Zakir Hussain, one of the foremost percussionists of the contemporary world, was Regent’s Lecturer at the Institute of Southeast Asia Studies in Spring 2015. As a performer of Indian classical jazz and a composer, he is a brilliant example of border crossing music, and is widely considered a chief architect of the contemporary world music movement.
While at Berkeley he participated in two public events: a discussion with Professor Bonnie Wade about the changing dynamics of the tabla in Hindustani classical music, and a Jazz Fusion master class with music students, with Myra Melford as faculty lead.
Hussain’s collaborators include John McLaughlin and L. Shankar (they formed Shakti together), as well as Diga Rhythm Band, Making Music, Planet Drum with Mickey Hart, and recordings and performances with artists as diverse as Joshua Redman, George Harrison, Joe Henderson, Van Morrison, Jack Bruce, Tito Puente, Pharoah Sanders, Billy Cobham, the Hong Kong Symphony and the New Orleans Symphony. He has been hailed by media as a virtuoso, a superstar and an encyclopedia of tabla.
The University Chamber Chorus, directed by Marika Kuzma, performed Bach’s monumental masterpiece, the B Minor Mass in April 2015 at UC Berkeley’s Hertz Hall. Oakland Tribute reviewer Martin Snapp writes: “It is the first time they’ve performed it since 1999 (and it might very well be the last as it is such a massive undertaking). It’s so huge, Bach himself never heard it performed in his lifetime.”
Choral director Marika Kuzma suggests that with all the fugues, it is a challenge to give each one a different personality, and in fact, the “B minor” in the title is a misnomer. Minor keys often imply lugubrious music, and this work is anything but. Most of the movements are actually in D Major, “and nothing says “joy” like D Major”
Kuzma says that this piece changed her career. “I was playing violin in the student orchestra when I was a freshman at North Carolina, ” she says. Then I heard the B Minor Mass, and it was so amazing I thought the ceiling had come off. I immediately dropped the orchestra and switched to chorus, instead.
“It looks so different! It’s great!” “I love the new office!” These are some of the comments we have been hearing as we near completion of a remodeling project that has completely altered the shape and feel of half of Morrison Hall’s top floor. Planning to renovate the space began even before the library moved into its new home in the Jean Gray Hargrove Music Library ten years ago, but only recently were we able to obtain the necessary funding.
So far, the work has focused on dividing up the space into new teaching, rehearsal, office, and storage areas. Soon the four new teaching spaces will feature state-of-the-art audio-visual capabilities. We now have three rooms that are focused on ethnomusicology: a “soft instrument room”, the gamelan room, and a room that can accommodate drumming and other, louder instruments. Other than the gamelan room, these rooms will be multi-use. We are only beginning to discover the possibilities!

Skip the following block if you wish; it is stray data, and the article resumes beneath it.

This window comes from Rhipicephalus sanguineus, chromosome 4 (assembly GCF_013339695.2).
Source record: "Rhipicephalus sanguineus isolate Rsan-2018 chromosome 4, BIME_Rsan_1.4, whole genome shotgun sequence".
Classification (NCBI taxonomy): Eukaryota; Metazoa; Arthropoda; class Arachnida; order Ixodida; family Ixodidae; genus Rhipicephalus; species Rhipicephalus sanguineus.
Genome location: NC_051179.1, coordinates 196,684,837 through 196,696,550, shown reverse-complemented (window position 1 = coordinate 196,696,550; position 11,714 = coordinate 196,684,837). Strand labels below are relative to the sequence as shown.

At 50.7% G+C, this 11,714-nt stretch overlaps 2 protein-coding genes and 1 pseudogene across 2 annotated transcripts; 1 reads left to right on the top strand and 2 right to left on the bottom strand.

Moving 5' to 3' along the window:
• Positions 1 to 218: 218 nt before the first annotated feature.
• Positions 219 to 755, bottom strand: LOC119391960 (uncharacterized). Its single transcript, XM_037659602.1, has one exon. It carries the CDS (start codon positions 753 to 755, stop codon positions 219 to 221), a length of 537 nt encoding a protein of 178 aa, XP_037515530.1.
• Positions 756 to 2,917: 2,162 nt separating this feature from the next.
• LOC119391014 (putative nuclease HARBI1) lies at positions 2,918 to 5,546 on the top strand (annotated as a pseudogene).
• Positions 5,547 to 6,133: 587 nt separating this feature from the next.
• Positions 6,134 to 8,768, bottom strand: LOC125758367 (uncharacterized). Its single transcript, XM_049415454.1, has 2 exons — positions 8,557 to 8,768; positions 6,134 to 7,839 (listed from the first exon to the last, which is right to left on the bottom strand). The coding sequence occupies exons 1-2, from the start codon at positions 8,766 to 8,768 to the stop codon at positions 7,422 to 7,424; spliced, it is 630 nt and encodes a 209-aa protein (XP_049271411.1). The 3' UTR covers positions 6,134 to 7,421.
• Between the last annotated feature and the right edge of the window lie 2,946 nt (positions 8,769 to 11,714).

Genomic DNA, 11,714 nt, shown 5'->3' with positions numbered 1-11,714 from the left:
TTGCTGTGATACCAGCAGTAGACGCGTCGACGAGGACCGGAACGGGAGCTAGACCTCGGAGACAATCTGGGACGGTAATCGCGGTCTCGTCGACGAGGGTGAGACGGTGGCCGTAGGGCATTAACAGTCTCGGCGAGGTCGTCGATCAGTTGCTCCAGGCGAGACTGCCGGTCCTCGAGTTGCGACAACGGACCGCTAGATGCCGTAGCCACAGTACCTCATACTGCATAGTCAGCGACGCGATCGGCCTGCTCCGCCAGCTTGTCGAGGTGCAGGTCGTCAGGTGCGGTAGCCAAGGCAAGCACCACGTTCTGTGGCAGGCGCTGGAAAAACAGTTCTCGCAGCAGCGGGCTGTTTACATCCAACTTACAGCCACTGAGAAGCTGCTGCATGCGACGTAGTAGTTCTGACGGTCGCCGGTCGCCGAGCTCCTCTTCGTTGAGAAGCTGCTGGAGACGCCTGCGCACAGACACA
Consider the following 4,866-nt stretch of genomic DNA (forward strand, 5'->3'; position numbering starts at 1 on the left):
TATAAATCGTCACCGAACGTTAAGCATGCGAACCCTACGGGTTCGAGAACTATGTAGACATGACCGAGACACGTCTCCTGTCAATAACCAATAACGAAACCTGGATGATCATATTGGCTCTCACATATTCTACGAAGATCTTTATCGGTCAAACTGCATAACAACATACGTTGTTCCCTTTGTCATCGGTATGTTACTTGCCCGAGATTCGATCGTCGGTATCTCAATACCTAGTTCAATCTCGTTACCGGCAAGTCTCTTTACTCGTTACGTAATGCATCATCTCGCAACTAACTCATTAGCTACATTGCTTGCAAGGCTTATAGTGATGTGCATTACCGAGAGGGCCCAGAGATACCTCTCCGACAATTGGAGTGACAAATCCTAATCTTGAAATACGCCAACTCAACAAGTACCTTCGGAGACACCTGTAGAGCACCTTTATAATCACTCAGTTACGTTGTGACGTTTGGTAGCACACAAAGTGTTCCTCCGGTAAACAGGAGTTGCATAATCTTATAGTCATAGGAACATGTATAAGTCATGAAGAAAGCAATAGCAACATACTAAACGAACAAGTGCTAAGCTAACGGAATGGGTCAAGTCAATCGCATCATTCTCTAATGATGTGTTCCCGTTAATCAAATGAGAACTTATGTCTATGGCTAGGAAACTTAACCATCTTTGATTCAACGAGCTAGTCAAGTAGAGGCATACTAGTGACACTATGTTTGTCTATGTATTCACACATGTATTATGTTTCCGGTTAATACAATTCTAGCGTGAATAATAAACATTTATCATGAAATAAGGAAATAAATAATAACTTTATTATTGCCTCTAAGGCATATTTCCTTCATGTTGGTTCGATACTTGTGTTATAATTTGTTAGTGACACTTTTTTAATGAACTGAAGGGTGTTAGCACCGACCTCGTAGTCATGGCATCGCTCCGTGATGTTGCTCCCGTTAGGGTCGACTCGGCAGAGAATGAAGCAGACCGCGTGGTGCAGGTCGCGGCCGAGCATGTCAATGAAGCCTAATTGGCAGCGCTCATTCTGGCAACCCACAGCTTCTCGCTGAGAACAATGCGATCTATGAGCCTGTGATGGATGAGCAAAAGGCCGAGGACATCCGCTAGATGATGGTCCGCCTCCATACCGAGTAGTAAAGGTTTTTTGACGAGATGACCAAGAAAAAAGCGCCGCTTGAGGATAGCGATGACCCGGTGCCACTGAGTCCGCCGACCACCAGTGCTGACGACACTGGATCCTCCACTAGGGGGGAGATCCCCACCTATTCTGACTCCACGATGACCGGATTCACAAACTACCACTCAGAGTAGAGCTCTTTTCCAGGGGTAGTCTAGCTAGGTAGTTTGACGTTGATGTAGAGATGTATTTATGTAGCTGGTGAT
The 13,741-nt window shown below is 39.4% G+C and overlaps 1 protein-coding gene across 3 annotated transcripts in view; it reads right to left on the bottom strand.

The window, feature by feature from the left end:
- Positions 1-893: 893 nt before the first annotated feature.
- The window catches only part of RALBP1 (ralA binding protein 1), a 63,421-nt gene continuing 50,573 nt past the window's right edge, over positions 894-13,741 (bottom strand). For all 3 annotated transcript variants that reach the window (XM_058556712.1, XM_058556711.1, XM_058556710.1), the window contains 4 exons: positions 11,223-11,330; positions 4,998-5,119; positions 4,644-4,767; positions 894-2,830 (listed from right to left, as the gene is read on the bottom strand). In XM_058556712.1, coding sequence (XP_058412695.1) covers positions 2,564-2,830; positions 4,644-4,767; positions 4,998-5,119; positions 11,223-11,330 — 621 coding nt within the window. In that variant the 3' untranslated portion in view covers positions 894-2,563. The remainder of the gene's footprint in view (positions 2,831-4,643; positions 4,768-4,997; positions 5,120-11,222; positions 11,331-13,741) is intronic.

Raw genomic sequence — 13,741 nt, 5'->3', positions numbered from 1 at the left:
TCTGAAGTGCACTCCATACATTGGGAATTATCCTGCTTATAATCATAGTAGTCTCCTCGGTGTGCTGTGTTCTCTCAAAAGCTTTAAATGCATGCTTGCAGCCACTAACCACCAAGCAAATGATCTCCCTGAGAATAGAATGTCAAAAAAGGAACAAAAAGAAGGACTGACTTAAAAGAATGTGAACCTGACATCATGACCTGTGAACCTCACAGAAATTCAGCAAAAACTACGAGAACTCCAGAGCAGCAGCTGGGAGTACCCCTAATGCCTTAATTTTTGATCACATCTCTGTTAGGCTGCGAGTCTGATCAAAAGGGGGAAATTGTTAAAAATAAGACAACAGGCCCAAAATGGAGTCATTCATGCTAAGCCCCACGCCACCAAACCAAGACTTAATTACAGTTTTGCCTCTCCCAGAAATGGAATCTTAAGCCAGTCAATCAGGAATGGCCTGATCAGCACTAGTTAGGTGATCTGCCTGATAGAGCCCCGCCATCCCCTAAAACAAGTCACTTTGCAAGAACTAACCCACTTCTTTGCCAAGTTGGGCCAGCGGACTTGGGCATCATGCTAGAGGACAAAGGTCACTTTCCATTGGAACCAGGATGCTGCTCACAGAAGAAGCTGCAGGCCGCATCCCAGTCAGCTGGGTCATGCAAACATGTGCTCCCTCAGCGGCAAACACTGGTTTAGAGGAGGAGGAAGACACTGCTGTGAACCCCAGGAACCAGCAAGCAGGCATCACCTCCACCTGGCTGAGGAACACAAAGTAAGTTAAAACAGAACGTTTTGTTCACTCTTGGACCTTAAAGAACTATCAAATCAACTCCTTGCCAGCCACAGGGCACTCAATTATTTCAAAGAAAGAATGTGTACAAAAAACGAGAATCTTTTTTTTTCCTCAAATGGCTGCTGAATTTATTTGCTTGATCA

As UC Berkeley’s iconic music venue, Hertz Hall was selected as a photo backdrop for a musically related article pun-tastically titled, “What makes pop, pop?.” The piece features the research of three Engineering graduate students, bridging the world of technology research and application with music.
In a recent article in NewsCenter, Nate Seltenrich described how the trio coded and analyzed the chords and melodies to more than 1,300 sections of popular songs from countless genres and eras. Then, they sifted through the data for patterns and trends, hoping to develop tools allowing aspiring songwriters to follow suit. Their findings led them to develop a theories, books and series of software called “HookTheory”.
Between 1939 and 2005, the Music Department had just two managers, Helen Farnsworth and myself. We saw the Department through decades of change in the University, the workplace, and the world. The music was the constant, and the challenges of maintaining ambitious and increasingly complex and diverse programs were easily eclipsed by the rewards.
A friend and colleague to the faculty, Helen worked ardently and selflessly on their behalf as the Music Department and Library grew to international stature and moved in 1959 from its ramshackle quarters
to Morrison and Hertz Halls. She handled the business and tended the programs and facilities with skill and affection, setting the tone and high standards for her staff and generations to follow.
This past July, many of Helen’s friends gathered on her 100th birthday for a memorial instead of the celebration—complete with a Berkeley mayoral proclamation—planned for the occasion. Her kindness and generosity of spirit touched us all in many ways, and the Music Department of today wouldn’t be the same without her.
— Hildegarde Klee, Department Manager, December 2014